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Think BR: Are you mobile first or last?

It's time for brands to get mobilised or risk missing out on untold opportunities, writes John Rudaizky, CEO WPP Team Vodafone.

John Rudaizky, CEO WPP Team Vodafone

John Rudaizky, CEO WPP Team Vodafone

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Still think mobile is a passing fad? Is it absent from your brand's media/marketing comms schedule because you’re waiting to reach a tipping point?

Think again. The energy at the annual Mobile World Congress in Barcelona was optimistic, but unlike in the past when this optimism was focused on technology, it was focused on how mobile is transforming all our lives and is doing so at ever escalating rates.

Whatever number was mentioned, all were about doubling, trebling and compounding.

There are now five billion connections on the planet, and these connections are climbing rapidly to six billion - close to that number will be accessing rich data at broadband speeds by 2016, while 300,000 Android enabled smartphones are activated every day.

What other industry is attracting customers like that? (It's not exactly recessionary talk.)

Smartphones are transforming our lives. There may have been the visionary technologies on display like the DoCoMo 3D phone, but mass brands such as Microsoft, Google, Vodafone - and a myriad of others in this mobile ecosystem - are driving a real transformation, right now.

People are rapidly changing habits and embracing a range of mobile uses.

So, the question that struck me at the congress was, why aren’t more brands getting mobilised?

What does all this mean for brands? What felt to me like a gaping hole in the conversation was that none of the so-called traditional leading consumer brands were mentioned as part of this new "mobile ecosystem".

Perhaps understandable, as it is a mobile congress, after all. But for how long? One has to wonder why traditional brands weren’t out there in force.

When you see the convergence at play between TV, connected SIM energy meters, cheap tablets, couponing opportunities, health telemetry for 24-7 doctors, health applications... are brands still thinking the only new challenge is getting to grips with a social media campaign? A Facebook campaign for desktop PC’s? 

Mobile now presents untold opportunities for brands. Not just in communications, but in product, loyalty and as the ultimate one-to-one relationship tool. 

As Sir Martin Sorrell said at the congress: "The power of apps and location-based marketing are the holy grail for advertisers.

"By enabling brands to connect with consumers at numerous touch points, apps become a classic example of the shift from broadcast to multi-faceted engagement.

"Applications will be a significant opportunity for retailers to open another virtual shop, with the added benefit of it being in consumers’ pockets both when they’re out shopping and when they’re not at the shops, because impulse purchases can be made anywhere."

And what of "machine-to-machine" SIM card application (otherwise called the "internet of  things", with SIM cards embedded).

Connections in products mean fast data, monitoring, real-time communication; from embedded Tom-Toms to devices that send physical information to your doctor from an embedded SIM.

Do you have a brand that could benefit from having a SIM card embedded? One that requires real time metering, monitoring, connecting? Sports brands (health, GPRS, peer-to-peer competition), food brands (monitoring intake, gaming), car brands (smart navigation), banking (NFC, exchange, contactless payment) insurance companies, media (seen the CNN tablet app? Wired magazine with such a rich media mix?), health (monitoring, intake, remote access to drugs like Vodafone’s life transforming Malaria SMS programme in Tanzania), energy metering...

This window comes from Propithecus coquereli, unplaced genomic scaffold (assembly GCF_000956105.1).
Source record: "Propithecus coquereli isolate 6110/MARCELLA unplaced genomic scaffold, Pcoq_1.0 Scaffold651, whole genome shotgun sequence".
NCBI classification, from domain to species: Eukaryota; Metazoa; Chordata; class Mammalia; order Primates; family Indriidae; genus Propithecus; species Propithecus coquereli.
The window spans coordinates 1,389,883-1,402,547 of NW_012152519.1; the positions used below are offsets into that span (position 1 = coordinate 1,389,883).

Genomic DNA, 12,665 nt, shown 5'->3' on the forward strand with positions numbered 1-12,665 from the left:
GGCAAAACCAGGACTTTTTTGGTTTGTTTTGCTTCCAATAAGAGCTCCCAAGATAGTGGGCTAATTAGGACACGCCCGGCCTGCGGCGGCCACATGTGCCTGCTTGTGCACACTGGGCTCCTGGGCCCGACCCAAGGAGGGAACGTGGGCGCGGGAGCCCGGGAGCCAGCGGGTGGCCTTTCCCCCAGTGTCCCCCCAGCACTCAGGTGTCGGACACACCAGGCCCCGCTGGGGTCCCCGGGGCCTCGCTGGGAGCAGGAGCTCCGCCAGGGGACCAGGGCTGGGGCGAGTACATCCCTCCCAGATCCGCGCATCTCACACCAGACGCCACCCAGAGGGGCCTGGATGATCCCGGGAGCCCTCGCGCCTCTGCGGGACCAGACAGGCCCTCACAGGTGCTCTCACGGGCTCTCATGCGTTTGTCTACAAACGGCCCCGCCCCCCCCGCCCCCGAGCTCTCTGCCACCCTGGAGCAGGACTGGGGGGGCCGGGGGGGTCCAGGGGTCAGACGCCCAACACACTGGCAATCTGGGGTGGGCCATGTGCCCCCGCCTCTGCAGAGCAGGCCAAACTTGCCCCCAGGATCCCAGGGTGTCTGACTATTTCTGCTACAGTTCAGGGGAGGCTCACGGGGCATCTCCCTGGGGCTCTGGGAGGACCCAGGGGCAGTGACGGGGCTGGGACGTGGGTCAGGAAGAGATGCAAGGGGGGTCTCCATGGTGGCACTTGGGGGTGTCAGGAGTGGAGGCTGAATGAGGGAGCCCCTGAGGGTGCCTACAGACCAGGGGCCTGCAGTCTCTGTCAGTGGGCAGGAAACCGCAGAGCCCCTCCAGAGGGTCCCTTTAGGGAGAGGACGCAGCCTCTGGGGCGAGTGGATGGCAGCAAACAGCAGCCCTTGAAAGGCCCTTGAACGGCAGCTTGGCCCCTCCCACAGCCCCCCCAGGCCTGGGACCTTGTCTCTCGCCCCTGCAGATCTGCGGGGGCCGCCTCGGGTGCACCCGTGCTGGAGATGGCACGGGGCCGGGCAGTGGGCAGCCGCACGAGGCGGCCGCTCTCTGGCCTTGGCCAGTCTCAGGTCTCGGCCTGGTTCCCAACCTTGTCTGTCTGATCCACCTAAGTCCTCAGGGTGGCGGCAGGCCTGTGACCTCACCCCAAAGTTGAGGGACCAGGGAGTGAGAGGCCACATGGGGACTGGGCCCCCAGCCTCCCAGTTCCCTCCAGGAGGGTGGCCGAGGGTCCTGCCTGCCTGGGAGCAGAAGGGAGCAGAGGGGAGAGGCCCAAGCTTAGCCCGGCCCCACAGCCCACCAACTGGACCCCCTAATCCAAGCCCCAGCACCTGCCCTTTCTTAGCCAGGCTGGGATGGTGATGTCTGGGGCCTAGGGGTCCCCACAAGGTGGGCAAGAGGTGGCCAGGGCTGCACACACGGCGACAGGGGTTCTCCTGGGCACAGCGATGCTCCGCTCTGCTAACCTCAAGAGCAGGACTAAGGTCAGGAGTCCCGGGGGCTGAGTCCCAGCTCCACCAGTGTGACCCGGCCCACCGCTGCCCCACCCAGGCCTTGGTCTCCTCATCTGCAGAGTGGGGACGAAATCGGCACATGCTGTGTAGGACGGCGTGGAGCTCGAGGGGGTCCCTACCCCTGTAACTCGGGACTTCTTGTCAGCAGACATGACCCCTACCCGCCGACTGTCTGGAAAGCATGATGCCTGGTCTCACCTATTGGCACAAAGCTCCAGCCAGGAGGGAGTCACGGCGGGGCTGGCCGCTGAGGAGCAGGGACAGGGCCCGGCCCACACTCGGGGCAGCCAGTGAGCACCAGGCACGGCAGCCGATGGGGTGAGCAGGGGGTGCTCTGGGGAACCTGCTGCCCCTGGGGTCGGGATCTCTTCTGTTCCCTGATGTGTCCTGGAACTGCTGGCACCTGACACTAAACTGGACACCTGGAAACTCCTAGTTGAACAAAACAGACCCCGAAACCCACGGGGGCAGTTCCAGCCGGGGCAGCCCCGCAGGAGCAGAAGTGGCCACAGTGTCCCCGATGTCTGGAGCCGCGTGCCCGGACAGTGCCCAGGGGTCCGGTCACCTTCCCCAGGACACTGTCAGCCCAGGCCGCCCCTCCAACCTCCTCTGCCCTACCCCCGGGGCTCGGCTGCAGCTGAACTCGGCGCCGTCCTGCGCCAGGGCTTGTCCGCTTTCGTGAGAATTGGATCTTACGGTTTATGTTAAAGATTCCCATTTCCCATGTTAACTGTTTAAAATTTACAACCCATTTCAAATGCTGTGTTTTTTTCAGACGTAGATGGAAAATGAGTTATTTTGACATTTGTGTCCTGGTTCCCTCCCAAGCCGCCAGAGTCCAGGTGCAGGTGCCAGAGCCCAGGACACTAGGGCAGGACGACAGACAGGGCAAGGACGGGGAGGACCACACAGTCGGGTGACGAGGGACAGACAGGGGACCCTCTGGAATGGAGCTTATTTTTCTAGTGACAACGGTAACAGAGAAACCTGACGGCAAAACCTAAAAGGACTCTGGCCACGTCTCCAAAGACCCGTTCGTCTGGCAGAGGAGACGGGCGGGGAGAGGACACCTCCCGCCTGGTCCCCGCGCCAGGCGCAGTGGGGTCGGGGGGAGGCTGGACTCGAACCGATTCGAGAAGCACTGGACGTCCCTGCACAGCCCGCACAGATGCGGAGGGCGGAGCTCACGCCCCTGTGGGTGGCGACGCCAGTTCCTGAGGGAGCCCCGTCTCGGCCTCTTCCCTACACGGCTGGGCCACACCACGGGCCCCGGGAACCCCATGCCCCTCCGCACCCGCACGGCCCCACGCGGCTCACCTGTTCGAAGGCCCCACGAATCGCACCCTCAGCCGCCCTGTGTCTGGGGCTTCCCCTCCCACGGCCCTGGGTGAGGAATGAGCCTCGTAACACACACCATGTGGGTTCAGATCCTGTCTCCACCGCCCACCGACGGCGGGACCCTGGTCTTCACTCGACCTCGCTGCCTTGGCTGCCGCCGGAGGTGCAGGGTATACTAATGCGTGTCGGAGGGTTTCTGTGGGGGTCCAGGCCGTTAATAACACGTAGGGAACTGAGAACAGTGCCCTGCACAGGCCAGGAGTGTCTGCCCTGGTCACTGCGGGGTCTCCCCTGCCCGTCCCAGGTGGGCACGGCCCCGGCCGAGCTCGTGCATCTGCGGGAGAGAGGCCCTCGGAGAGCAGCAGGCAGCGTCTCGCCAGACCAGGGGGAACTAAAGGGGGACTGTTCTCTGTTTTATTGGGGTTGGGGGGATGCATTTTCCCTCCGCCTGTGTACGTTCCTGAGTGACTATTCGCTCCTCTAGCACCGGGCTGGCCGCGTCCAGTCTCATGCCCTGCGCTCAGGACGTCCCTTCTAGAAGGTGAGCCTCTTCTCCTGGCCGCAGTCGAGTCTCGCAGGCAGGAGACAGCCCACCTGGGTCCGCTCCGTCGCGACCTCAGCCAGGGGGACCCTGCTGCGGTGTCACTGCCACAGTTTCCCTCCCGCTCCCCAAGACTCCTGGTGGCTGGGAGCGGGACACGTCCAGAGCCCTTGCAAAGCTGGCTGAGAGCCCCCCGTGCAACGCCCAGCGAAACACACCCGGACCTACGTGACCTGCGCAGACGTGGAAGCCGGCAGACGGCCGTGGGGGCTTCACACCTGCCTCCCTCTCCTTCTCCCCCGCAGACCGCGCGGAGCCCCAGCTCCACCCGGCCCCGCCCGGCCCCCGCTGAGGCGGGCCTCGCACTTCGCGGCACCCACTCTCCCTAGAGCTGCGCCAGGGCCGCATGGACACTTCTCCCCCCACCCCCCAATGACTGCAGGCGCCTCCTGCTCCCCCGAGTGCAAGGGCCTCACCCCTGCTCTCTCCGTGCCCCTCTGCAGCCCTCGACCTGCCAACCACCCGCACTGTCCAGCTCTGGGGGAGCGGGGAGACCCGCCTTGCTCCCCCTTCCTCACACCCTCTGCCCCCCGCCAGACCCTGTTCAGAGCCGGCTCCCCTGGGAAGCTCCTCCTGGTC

There is probably no significant brand today that cannot find a way to exploit the potential of mobile when you add a SIM.

I wonder how many traditional brands and marketing are starting discussions and initiatives with a mobile approach first, not last.

It’s no surprise that the likes of Google have a mobile first approach to everything they now develop.  

Not just in product terms, but even regarding so called traditional TV - as Eric Schmidt observed, think of the creative personalisation potential of smartphones for the masses, not just for targeted SMS, but highly creative, one-to-one TV quality ads.

They are possible and will be increasingly possible as smartphones for everyone are rolled out.

As Vodafone CEO Vittorio Colao said, mobile has the power to "create real social value". This social value is shown in Vodafone projects such as M-PESA, Roll Back Malaria, their Webbox for accessing the internet on television and their new portable instant GSM network, easily transported in three suitcases to get to disaster areas fast. 

Applications for the masses. Collaboration technology. Social connection. All innovations that will transform lives, like the power balance between government and people, as recently witnessed in Egypt.

So, with all that potential, is your brand part of this mobile  transformation? 

Despite having been personally immersed in mobile for the past six years, when people asked me when the tipping point would be I never had a clear answer.

But judging by the confidence, the doubling and trebling of the numbers, the array of titans lined up, and the prevelance of smartphones, mobile has now tipped.

It’s no longer time to experiment. With mobile possessing this type of application, now is the time to become fully engaged. It’s time for all brands to wade in and get mobilised. 

John Rudaizky, CEO WPP Team Vodafone

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